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  • Is your organization’s vision for the future clear and inspiring? Do stakeholders feel like they understand and own it?
  • Has the organization mapped the programs and projects — and their interdependencies and priorities — to maximize the use of company resources?
  • What gives your organization confidence that the transformation portfolio is aligned and realistic? How will leadership know if the teams are focusing on the right things?

2.  Leverage Customer and Market Insights

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It is impossible to serve customers well without understanding their needs in context. We must understand their experiences within our organizations, our competitors and the other choices they might make based on the environment they exist within. This section offers insight into how to think about these considerations and more, in a quantified way.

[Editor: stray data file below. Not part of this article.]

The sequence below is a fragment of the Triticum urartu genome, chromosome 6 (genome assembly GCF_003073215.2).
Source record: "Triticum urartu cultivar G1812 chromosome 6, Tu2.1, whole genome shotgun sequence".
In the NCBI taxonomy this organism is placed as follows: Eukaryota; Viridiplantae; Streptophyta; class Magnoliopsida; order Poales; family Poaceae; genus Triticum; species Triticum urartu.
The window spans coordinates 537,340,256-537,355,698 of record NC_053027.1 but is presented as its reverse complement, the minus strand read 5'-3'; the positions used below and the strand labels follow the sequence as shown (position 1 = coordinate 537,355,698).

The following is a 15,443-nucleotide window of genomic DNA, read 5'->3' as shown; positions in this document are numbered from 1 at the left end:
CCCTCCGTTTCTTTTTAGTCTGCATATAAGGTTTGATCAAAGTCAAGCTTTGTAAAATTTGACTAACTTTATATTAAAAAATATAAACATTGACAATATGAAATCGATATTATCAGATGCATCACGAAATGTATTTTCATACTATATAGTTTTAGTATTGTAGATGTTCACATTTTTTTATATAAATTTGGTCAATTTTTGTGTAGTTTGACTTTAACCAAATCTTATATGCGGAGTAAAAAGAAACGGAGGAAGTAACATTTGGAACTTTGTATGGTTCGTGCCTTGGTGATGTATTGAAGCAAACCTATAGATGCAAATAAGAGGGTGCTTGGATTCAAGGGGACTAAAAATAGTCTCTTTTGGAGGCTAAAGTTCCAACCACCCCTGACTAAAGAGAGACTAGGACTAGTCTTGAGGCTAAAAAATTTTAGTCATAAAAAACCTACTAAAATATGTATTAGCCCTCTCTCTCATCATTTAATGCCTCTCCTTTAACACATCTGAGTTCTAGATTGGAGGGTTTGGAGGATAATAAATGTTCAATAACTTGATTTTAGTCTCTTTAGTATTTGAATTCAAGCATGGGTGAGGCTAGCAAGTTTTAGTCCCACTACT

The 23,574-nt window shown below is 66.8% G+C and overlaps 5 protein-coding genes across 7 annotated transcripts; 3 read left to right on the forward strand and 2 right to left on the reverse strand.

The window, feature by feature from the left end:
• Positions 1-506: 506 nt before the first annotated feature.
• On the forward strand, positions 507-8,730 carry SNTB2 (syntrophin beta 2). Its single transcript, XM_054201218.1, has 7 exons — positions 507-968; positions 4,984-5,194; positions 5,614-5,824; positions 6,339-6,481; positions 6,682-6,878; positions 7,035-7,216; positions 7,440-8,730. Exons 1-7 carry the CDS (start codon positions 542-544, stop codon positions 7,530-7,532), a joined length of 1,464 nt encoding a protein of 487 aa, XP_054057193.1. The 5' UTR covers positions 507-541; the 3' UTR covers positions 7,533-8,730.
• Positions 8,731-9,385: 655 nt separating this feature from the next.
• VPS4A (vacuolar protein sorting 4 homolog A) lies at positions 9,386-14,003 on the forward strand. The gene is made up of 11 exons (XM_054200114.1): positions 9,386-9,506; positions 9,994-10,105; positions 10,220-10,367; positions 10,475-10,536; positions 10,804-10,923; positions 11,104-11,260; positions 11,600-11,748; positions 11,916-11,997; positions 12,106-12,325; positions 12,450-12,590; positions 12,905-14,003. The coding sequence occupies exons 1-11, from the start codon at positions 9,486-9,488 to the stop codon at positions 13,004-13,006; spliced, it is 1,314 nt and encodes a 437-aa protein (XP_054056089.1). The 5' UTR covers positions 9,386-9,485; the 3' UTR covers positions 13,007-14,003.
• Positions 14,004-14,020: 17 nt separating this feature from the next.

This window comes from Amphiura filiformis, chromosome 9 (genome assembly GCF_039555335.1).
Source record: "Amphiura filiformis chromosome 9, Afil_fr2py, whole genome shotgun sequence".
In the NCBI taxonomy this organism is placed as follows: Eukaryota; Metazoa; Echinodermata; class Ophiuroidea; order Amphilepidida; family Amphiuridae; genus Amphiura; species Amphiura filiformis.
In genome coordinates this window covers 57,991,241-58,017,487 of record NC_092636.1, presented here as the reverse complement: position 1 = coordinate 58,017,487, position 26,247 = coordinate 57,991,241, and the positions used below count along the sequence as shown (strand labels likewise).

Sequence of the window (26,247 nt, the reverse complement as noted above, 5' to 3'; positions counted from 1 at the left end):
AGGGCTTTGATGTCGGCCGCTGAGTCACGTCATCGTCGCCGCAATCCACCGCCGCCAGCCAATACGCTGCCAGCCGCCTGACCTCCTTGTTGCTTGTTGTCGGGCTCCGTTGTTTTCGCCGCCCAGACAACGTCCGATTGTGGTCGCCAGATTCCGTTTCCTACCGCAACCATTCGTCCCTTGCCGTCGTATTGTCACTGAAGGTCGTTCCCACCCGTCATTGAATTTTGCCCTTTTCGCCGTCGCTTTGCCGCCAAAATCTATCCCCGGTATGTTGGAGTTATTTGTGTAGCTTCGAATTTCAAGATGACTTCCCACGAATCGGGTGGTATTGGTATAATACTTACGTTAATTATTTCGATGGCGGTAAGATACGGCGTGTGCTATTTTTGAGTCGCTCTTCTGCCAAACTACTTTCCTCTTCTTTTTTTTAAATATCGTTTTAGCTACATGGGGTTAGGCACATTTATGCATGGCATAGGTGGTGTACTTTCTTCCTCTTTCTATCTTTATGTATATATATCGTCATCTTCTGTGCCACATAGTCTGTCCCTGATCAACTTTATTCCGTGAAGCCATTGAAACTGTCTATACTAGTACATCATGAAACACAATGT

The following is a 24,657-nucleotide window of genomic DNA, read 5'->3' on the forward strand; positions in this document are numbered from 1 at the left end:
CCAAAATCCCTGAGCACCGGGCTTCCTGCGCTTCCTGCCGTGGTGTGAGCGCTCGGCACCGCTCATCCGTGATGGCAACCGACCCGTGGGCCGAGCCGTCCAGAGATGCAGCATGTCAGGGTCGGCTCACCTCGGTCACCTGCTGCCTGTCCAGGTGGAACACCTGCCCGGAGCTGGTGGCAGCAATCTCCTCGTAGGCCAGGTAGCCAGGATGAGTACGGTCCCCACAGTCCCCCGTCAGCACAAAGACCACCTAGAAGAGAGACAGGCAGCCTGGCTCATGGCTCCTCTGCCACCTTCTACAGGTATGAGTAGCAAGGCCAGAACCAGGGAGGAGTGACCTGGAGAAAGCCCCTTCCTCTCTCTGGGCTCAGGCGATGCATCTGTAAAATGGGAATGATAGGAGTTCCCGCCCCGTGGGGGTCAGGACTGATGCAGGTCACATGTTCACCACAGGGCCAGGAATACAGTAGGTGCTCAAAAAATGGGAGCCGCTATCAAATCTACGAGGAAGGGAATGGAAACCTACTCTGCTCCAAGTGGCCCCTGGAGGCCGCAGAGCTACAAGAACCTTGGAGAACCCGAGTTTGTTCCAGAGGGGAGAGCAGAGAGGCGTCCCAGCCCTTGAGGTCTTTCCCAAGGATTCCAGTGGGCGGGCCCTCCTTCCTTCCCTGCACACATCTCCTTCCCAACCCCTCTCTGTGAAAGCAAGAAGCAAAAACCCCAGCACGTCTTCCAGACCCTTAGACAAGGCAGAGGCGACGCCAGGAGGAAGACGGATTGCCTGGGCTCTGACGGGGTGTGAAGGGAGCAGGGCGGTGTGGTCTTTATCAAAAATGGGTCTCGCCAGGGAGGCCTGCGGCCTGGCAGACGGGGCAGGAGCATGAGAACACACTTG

AI is rapidly moving from research labs to business applications. The number of use cases and successful AI business adoption stories continue to grow. For instance, although AI research-related publications have doubled since 2010, until 2014, most significant models were produced by academic institutions. However, in 2022, there were 32 significant industry-produced ML models compared to just three produced by academia.43

There are two dimensions that business always needs to pay attention to due to their critical role in decision-making and setting strategy:

  1. The first is the market and competition landscape: Map and monitor the steps taken, investments in innovation, achieved results and benchmarks leveraged, and anticipate potential new trends and opportunities.
  2. The second dimension is a deep understanding of the company’s customer needs, the problems they expect to be addressed and their expectations. Use data to answer the following guiding questions: